Top flies for through last Autumn have been the following, and they don’t tend to change much unless the fishes feeding habits change, which is unlikely.
Fulling Mill MINKIE SUSPENDER 2383 If you’re looking for a pattern to create disturbance and give a life-like movement, look no further. From what we hear from the Rangers, they reckon that the majority of the big fish caught at Rutland Water fall to this pattern, or those that are very similar.
Perch Fry Special 9544 The ideal pattern for targeting big, grown on fish which are specifically feeding on the abundance of Perch fry which inhabit Rutland Water.
Floating Fry Roach 977 A great roach fry immitation – ideal for popping over heavily weeded areas. Takes can be explosive, so ensure you keep your wits about you!
All surface patterns make for some heart stopping action. Make sure you use a minimum of 8lb tippet, the most reliable I have used is the Fulling Mill World Class Fluorocarbon 8lb 100m.
The majority of stock in here are Rainbow trout but it’s a testament to Fishery manager Jon Marshall and the former (now retired) head Ranger John Seaton that their passion for the UK’s native trout, the Brown Trout, has had a small but steady introduction over the years. And boy, have they flourished.
I’m sure that John and Jon will be proud to see ‘their brownies’, (a more expensive but hardy fish than the North American Rainbow) grow happily to a great age in this rich environment. Indeed, I suspect that although they delight in customers catching trout, here’s maybe a hint of sadness when they see one of ‘their brownies’ caught by a delighted angler.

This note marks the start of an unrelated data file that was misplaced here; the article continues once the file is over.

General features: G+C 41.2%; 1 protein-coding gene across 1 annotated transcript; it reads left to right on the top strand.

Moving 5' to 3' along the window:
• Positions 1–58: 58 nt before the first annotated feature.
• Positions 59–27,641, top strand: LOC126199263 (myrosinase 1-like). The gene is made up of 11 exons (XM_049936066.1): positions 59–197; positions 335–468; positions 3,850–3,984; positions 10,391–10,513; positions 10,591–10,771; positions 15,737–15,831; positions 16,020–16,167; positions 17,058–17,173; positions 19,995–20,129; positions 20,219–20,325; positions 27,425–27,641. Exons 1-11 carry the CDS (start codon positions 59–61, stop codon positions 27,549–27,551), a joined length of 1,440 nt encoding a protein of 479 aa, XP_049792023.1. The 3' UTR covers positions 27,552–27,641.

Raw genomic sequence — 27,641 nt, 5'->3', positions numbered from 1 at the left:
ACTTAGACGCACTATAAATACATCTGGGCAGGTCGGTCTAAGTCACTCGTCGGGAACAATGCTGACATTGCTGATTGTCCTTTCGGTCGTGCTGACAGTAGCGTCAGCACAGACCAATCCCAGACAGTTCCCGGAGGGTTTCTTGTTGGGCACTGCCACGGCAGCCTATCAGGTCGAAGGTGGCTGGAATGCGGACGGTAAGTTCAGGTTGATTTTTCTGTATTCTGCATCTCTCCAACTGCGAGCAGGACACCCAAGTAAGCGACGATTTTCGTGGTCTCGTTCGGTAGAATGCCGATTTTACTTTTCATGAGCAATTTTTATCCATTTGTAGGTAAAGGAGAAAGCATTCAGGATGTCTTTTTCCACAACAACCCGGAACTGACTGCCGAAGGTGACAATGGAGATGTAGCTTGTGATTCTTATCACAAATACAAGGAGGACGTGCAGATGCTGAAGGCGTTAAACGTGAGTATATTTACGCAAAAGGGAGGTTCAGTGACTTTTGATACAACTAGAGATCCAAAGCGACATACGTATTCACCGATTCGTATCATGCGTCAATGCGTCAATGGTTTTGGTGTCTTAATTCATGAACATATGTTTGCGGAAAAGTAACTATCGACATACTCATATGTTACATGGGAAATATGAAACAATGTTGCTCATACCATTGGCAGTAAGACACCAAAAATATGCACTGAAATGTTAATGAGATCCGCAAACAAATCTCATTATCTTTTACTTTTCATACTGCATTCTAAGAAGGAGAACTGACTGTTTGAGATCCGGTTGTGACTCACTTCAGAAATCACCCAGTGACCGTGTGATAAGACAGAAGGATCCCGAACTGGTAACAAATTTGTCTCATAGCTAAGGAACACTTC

One lucky chap, who attended one of Rob’s beginner’s courses and landed this beauty.
There are some great brutes of trout still in Rutland Water. Regulars like myself see them often; a huge swirl here or a boil of water there, giving away the presence of a leviathan. Leaving us to wonder what might be in the vast expanse of this huge water, thoughts which can occupy us throughout the close season as we confidently predict that “next year I’ll get a 10 pounder!”. Many of us have had massive fish take our fly, only for it to smash the line or to take us into a weedbed or around a buoy rope.
In my case it was an angry rainbow which wrapped my fly line around the North Arm tower as I struggled and ultimately failed to tame such a great fish. Oh yes, the wild monster fish are out there and sometimes, they make a mistake and some lucky angler makes headline news with his or her catch of a lifetime.
Proper Fly Fishing
These big fish are usually caught by imitative methods, ie copying the natural food item using an artificial fly, perhaps self tied and then trying to fool a good fish into taking it as natural food. This type of angling brings you an additional dimension in your fly fishing, as the method in which you catch a trout is as important as actually catching it. Turning your fishing into a stealthy 1:1 hunt for a naturalised fish; pitting your wits and your skill against a virtually wild animal. Often the fish wins! As is often heard on Rutland, “…it’s proper fishing!”
Come and try yourself, you could be that lucky angler to catch a 20 pounder!!